Standing up to Russia

Perhaps Russia can be induced to pull its troops back from the border with Ukraine and to abandon efforts to destabilize what is left of that country after its illegal annexation of Crimea. It's not a sign of weakness for the United States and other nations to pursue those objectives through negotiations.

But the U.S. and its European allies simultaneously need to make it clear that if Russia continues to threaten and intimidate Ukraine, new economic sanctions will be imposed not only on individual high-ranking Russian officials but also on entire sectors of the Russian economy. That would admittedly be a more painful policy for European countries than for the United States, given Europe's dependence on Russian energy.

On Sunday, in a debate that recalled Cold War confrontations between the U.S. and the old Soviet Union, U.S. envoy Samantha Power accused Russia of orchestrating the "synchronized surgical seizure of buildings" in eastern Ukraine by pro-Russia separatists.

Power didn't provide a smoking gun comparable to the reconnaissance photos brandished by her predecessor Adlai Stevenson in 1962, when he accused the Soviets of installing nuclear missiles in Cuba. But she referred to "videos of professional military shepherding thugs into a building in Kramatorsk" and "the photographs showing the so-called concerned citizens taking over Slavyansk equipped exactly like the elite troops that took Crimea." (Pro-Russia forces continued to occupy government buildings Monday, as Ukraine's president called for the deployment of a United Nations peacekeeping force — an operation that Russia could block by exercising its veto on the U.N. Security Council.)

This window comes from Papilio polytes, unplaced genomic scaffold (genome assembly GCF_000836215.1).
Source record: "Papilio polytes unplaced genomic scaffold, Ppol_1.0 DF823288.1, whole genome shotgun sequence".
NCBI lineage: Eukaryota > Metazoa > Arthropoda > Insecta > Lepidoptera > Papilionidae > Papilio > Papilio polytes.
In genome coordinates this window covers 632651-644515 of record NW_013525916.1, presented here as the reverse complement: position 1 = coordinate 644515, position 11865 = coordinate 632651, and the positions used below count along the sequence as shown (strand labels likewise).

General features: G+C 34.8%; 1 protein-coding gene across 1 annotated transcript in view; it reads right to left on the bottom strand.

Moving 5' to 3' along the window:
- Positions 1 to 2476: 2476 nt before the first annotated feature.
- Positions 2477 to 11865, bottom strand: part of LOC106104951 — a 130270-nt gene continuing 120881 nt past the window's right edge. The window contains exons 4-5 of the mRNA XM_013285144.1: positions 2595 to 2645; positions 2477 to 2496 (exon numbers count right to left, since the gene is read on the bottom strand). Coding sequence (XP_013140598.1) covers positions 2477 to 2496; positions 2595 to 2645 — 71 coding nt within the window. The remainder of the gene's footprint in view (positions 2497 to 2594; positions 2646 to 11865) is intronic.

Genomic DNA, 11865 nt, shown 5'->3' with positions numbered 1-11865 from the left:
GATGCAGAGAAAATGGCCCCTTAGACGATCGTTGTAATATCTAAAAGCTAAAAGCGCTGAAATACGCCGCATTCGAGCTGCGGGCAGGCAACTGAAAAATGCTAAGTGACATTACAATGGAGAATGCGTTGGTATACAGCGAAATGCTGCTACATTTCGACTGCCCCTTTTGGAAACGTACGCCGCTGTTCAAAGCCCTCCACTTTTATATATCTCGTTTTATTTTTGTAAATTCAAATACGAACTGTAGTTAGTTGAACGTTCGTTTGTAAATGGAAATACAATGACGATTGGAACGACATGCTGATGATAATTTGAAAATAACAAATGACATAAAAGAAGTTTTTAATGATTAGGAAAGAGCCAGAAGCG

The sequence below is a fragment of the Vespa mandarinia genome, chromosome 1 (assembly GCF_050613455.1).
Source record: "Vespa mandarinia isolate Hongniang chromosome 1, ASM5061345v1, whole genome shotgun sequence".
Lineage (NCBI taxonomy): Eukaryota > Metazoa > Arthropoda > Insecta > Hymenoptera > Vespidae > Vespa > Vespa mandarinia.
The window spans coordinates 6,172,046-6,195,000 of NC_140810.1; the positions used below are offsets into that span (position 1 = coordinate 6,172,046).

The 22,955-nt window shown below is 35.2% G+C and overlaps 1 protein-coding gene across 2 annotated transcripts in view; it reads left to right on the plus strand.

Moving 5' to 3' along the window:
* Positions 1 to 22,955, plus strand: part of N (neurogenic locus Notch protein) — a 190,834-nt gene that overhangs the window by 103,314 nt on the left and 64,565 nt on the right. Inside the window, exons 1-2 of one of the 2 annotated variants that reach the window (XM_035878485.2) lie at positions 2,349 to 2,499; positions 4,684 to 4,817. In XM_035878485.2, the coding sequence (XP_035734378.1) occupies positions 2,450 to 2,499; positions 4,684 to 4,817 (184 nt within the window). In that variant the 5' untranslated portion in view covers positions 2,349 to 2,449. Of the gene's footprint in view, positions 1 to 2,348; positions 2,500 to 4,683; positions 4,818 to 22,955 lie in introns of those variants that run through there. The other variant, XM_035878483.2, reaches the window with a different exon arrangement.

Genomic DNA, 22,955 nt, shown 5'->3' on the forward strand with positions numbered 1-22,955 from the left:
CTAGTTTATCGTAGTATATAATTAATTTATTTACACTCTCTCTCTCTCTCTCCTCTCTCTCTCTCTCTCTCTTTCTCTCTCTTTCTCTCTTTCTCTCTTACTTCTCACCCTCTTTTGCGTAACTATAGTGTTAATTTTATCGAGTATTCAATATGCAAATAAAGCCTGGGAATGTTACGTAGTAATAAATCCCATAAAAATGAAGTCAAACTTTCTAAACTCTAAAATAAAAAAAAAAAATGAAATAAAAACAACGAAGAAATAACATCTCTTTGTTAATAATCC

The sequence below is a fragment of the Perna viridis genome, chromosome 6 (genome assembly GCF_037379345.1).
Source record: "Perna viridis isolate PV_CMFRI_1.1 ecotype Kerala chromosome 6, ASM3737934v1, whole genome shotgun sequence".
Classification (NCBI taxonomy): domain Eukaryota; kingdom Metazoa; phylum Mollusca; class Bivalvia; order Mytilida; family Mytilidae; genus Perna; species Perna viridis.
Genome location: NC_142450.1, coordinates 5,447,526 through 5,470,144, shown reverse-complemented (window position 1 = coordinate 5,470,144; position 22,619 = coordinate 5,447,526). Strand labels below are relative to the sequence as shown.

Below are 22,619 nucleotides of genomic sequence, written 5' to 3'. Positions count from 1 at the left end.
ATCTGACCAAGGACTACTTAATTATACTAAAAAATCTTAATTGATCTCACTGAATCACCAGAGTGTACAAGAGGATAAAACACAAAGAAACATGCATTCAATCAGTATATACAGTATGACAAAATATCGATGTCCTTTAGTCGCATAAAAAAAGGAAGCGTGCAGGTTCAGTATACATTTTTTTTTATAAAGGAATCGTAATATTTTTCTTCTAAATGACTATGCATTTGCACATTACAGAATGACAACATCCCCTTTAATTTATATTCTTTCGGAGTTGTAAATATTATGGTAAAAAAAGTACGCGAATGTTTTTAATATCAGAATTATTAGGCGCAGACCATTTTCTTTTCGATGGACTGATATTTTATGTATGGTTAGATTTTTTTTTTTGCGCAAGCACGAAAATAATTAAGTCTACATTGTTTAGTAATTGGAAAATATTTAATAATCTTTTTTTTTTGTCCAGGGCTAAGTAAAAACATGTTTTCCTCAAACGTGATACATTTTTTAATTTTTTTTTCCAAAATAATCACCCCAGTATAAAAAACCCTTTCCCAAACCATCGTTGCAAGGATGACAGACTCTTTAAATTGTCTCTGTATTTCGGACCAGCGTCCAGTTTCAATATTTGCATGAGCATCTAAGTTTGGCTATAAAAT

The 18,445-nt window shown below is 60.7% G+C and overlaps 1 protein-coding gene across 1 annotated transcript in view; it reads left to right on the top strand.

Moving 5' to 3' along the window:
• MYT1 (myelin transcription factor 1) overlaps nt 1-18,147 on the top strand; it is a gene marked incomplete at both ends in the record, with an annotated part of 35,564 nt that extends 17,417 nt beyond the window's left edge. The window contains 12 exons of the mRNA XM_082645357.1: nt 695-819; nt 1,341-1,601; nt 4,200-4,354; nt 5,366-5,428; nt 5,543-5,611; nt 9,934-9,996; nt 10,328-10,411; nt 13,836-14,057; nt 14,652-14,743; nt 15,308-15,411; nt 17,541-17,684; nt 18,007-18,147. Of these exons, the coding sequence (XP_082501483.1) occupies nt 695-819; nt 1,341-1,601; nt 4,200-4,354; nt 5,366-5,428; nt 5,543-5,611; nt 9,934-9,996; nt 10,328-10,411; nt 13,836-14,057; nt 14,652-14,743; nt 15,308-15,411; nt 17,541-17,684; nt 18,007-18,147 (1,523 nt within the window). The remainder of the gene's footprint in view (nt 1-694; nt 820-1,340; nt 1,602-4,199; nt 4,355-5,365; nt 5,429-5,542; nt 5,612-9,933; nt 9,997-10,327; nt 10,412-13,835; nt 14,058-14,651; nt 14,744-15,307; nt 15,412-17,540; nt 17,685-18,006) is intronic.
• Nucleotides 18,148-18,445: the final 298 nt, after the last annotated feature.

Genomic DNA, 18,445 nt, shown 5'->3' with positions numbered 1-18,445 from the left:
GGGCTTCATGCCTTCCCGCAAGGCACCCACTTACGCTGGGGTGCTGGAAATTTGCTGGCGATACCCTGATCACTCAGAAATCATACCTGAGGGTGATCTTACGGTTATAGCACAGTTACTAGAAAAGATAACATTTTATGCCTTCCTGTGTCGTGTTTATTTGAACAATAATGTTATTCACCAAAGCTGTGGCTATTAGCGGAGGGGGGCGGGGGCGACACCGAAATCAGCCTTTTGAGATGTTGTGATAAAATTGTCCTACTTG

Unlike in Crimea, Russian President Vladimir Putin may not intend to annex the regions in eastern Ukraine where armed separatists have challenged the government in Kiev. His objective may instead be to undermine the authority of Ukraine's current leaders and pressure them into granting greater autonomy to pro-Russia regions. But that sort of "slow-motion invasion" is also an intolerable violation of Ukraine's sovereignty.

Ukraine isn't a member of NATO and the alliance isn't bound to defend it. Arizona Republican Sen. John McCain's suggestion that the United States supply Ukraine with "light weapons" (which would be useless against the Russian army) is more of a primal scream than a policy prescription. But the U.S. and its allies can take measures short of military action to punish Putin for his adventurism and disregard for international law. After the invasion of Crimea, German Chancellor Angela Merkel warned that Russia would face "massive" political and economic damage if it didn't change course. That can't become a hollow threat.

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